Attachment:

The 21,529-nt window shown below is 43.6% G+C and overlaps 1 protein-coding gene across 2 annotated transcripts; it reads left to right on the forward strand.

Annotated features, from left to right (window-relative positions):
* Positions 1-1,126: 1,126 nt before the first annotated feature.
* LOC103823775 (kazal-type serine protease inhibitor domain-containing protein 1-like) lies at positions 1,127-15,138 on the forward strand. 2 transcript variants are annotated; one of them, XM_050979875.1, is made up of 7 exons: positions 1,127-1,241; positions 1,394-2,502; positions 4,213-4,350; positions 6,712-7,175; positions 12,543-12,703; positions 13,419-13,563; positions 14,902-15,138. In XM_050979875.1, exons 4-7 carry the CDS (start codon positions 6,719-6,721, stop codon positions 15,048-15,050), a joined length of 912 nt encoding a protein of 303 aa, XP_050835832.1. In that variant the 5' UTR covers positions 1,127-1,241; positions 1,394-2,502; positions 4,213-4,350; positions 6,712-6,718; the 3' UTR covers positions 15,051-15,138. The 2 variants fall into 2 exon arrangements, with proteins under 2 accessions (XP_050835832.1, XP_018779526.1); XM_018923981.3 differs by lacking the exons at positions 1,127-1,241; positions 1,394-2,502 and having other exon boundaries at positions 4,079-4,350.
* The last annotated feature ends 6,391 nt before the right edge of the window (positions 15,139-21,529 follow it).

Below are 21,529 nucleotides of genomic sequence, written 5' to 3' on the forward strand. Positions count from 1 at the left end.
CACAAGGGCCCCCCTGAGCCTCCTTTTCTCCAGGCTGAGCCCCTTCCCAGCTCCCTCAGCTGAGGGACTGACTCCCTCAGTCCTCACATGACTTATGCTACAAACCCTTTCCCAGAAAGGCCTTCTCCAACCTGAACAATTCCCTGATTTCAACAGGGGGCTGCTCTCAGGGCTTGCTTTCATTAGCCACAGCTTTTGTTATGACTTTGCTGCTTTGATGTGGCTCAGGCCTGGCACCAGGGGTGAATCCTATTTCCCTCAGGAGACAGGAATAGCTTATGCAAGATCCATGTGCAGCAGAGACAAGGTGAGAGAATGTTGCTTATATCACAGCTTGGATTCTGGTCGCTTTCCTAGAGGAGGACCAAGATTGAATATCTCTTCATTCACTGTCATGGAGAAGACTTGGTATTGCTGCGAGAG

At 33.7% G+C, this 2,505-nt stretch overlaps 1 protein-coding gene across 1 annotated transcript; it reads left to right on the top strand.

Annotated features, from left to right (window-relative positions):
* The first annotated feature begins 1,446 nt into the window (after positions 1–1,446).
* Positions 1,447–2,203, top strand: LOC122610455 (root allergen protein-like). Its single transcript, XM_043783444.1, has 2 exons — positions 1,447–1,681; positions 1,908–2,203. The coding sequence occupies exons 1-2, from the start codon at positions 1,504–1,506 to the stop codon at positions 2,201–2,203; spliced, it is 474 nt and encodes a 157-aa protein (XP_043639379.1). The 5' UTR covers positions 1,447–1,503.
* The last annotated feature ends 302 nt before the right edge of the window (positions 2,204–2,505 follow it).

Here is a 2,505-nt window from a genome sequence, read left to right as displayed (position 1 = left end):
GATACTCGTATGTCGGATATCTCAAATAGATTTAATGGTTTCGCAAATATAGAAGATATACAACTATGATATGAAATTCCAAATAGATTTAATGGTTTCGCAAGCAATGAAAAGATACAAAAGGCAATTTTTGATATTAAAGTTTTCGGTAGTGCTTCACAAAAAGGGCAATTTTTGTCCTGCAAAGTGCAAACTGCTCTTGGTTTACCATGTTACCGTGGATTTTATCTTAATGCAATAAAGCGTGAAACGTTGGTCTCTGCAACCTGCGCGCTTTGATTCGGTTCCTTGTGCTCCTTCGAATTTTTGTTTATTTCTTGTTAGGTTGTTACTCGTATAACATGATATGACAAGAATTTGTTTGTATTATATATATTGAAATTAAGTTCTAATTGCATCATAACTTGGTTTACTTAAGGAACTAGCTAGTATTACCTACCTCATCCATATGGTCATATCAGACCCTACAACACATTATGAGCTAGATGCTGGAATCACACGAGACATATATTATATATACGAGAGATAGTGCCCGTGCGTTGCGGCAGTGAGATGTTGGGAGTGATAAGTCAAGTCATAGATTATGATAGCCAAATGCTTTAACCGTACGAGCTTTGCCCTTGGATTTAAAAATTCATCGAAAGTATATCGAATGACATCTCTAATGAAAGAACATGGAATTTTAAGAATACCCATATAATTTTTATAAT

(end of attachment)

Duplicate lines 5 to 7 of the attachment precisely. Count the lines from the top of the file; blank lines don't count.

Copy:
* The last annotated feature ends 6,391 nt before the right edge of the window (positions 15,139-21,529 follow it).

Below are 21,529 nucleotides of genomic sequence, written 5' to 3' on the forward strand. Positions count from 1 at the left end.
CACAAGGGCCCCCCTGAGCCTCCTTTTCTCCAGGCTGAGCCCCTTCCCAGCTCCCTCAGCTGAGGGACTGACTCCCTCAGTCCTCACATGACTTATGCTACAAACCCTTTCCCAGAAAGGCCTTCTCCAACCTGAACAATTCCCTGATTTCAACAGGGGGCTGCTCTCAGGGCTTGCTTTCATTAGCCACAGCTTTTGTTATGACTTTGCTGCTTTGATGTGGCTCAGGCCTGGCACCAGGGGTGAATCCTATTTCCCTCAGGAGACAGGAATAGCTTATGCAAGATCCATGTGCAGCAGAGACAAGGTGAGAGAATGTTGCTTATATCACAGCTTGGATTCTGGTCGCTTTCCTAGAGGAGGACCAAGATTGAATATCTCTTCATTCACTGTCATGGAGAAGACTTGGTATTGCTGCGAGAG